Your 1-Hour Guide to Boosting Work Productivity

YOUR 1-HOUR GUIDE TO BOOSTING WORK PRODUCTIVITY

Your 1-Hour Guide to Boosting Work Productivity

You know the feeling. You’ve been at work for 9+ hours, you’re tired and frazzled, but somehow it feels like you didn’t get anything done. Where in the world did your time go? More importantly, how can you get it back?

Fortunately, there are a few simple, tried-and-true things you can do to boost your productivity significantly. Follow the plan below, and within an hour you’ll be back on track and working more efficiently than ever.

2 Minutes: Disconnect From Social Media

Studies show that an occasional glance at social media can boost employees’ mood, thereby increasing their productivity. But productivity plummets when social media use gets out of control. To avoid getting distracted, turn off your phone and close social media tabs on your web browser.

Of course, many people use social media regularly for business. If you are one of these people, plan when during the day you’ll use social media, and avoid looking at it except during those times. Don’t go on your personal pages, and don’t spend more than a few minutes on each site.

10 Minutes: Cancel Useless Meetings

Americans waste a lot of their work week stuck in meetings—some as much as 40%. Think about the last few meetings you attended. Were they useful? Was the time used efficiently? Did you accomplish what you needed to?

Chances are, you have too many meetings and they drag on too long. To prevent this, go through your regularly scheduled meetings and see what you can cut. For meetings where you need to transmit information but not engage in a lot of discussion, send an email instead. For regular catch-everyone-up sessions, make them standing meetings. No one likes to stand for more than a few minutes at a time, so standing meetings go quickly and eliminate a lot of extra chatting and transitions time.

When you absolutely have to have a sit-down meeting, have an agenda. Outline exactly why you are having that meeting, what you want to accomplish, and what contribution you need from each person. Have a strict time limit for the meeting so that everyone works quickly.

If you’re the one scheduling the meetings, give invitees the option to say no. Don’t require employees to attend a meeting if they don’t need to or they won’t contribute. If you’re not the one in charge, suggest changes that will shorten or eliminate meetings. You’ll likely be lauded for your contribution to higher workplace productivity.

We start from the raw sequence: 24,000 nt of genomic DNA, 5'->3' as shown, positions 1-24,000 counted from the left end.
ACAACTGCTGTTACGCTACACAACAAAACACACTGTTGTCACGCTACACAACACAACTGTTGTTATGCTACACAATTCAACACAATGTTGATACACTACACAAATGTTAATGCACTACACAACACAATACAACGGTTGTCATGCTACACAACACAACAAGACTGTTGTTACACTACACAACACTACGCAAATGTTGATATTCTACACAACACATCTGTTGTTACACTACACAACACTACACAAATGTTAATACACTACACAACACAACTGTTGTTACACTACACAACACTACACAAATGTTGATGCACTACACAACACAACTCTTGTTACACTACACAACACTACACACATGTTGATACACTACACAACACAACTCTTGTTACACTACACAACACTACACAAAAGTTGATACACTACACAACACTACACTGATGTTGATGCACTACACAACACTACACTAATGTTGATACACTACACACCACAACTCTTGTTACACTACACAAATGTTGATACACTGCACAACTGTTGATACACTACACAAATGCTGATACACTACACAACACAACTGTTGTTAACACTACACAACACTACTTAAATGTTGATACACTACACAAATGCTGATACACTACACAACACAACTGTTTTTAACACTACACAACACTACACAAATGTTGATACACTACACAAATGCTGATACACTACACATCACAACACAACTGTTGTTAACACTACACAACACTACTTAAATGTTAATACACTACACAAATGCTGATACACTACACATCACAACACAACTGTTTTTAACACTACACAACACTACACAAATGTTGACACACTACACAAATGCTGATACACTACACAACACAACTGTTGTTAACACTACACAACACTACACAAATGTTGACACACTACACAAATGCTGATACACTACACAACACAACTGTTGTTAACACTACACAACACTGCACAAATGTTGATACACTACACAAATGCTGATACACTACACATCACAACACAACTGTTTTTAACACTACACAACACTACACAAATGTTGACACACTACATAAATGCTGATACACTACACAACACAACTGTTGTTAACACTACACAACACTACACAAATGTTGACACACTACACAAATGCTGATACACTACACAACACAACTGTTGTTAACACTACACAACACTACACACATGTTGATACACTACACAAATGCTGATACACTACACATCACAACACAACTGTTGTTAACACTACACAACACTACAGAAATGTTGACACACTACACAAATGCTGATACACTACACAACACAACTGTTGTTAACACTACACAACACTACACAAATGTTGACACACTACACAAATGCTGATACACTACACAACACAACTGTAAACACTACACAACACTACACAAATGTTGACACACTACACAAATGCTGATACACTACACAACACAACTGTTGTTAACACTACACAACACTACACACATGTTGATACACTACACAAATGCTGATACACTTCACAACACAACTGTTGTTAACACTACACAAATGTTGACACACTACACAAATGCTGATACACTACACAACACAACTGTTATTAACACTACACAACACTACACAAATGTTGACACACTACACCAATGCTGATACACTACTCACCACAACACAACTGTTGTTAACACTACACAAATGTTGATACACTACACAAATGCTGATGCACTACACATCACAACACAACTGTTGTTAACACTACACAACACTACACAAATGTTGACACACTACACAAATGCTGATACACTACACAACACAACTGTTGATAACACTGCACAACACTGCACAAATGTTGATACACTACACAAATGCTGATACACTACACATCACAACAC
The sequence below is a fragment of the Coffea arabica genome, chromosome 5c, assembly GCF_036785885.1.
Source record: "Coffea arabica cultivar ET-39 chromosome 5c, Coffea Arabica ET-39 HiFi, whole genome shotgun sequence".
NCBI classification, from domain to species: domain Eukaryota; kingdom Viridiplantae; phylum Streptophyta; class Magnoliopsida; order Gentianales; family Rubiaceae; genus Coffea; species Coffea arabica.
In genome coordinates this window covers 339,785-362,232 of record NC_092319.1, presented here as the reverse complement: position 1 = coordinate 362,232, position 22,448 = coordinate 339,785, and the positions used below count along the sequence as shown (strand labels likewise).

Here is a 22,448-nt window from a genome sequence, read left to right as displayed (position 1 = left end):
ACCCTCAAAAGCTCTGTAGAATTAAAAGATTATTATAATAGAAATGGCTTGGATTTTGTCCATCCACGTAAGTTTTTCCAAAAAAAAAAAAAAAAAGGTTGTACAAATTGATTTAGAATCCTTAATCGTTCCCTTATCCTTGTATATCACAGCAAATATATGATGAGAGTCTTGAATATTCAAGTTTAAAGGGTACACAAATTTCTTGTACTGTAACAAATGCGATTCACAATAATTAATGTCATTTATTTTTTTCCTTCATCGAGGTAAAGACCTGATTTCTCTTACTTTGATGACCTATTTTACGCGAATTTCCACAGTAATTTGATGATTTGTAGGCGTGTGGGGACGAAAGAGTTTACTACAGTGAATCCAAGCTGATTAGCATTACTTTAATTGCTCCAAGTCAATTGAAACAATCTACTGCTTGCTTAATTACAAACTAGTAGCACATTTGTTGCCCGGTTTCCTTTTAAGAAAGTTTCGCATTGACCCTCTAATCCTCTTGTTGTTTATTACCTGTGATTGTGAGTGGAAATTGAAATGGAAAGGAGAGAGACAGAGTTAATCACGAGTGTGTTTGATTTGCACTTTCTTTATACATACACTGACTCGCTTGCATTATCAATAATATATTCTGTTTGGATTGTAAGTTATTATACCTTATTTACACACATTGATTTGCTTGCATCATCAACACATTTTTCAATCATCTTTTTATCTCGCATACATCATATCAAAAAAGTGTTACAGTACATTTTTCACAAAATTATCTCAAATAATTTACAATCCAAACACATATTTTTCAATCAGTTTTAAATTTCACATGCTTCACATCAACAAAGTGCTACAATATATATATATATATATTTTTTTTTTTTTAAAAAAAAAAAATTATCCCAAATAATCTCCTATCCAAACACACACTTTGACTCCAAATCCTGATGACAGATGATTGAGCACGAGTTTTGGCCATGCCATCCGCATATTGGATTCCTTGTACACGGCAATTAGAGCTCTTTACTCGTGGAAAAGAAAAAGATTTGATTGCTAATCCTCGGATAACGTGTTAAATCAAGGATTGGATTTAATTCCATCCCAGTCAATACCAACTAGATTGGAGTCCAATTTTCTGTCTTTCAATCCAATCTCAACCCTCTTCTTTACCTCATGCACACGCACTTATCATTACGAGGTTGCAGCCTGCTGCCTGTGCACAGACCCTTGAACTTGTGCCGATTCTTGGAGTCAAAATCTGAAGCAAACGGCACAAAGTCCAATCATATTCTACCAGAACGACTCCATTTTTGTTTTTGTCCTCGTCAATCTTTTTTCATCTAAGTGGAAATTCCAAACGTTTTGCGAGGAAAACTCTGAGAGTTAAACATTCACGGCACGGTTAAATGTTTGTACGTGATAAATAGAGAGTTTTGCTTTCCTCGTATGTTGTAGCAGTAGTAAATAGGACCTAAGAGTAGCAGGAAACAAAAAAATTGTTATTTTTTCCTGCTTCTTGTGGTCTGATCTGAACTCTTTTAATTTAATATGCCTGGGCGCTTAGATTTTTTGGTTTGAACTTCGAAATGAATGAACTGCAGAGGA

20 Minutes: Clean Your Space

A clean, organized work space will help you focus better and will save you time looking for that document or filing that form. Plus, the cleaner you are, the less likely you are to get sick; you can’t improve your productivity if you’re out sick all the time.

One approach to cleaning and organizing your workspace is the one-touch method. The rule is you can only touch each item once. Once you’ve picked up an item, you have to decide what to do with it right away. This prevents the oh-so-common method of making an “I’ll decide what to do with this later” pile and essentially creating future cleaning sessions for yourself. Get it all done at once, and you’ll feel much better and more ready to work.

After you’ve organized your desk and surrounding area, attack your email inbox. Create folders for emails that you need to keep but don’t have to look at right away. Delete all emails that you don’t need anymore, and keep in your inbox only those emails that you need to refer to today. Try to do all of this in about 5-7 minutes. Don’t let yourself get caught up in reading old emails or clicking on links to videos. The point is to quickly and efficiently declutter your space so that you can get to work as soon as possible.

Make a habit of cleaning your desk and cleaning out your inbox at the end of each day. If you stay on top of it, it shouldn’t take more than a couple of minutes, and you’ll be prepared for the next day right when you walk in.

20 Minutes: Plan

Planning is something many of us overlook. We have a general idea of what we need to do in a day, so we feel like actually writing it out is a waste of time. But you’ll save an estimated 2 hours during your day if you take just a few minutes to plan it out.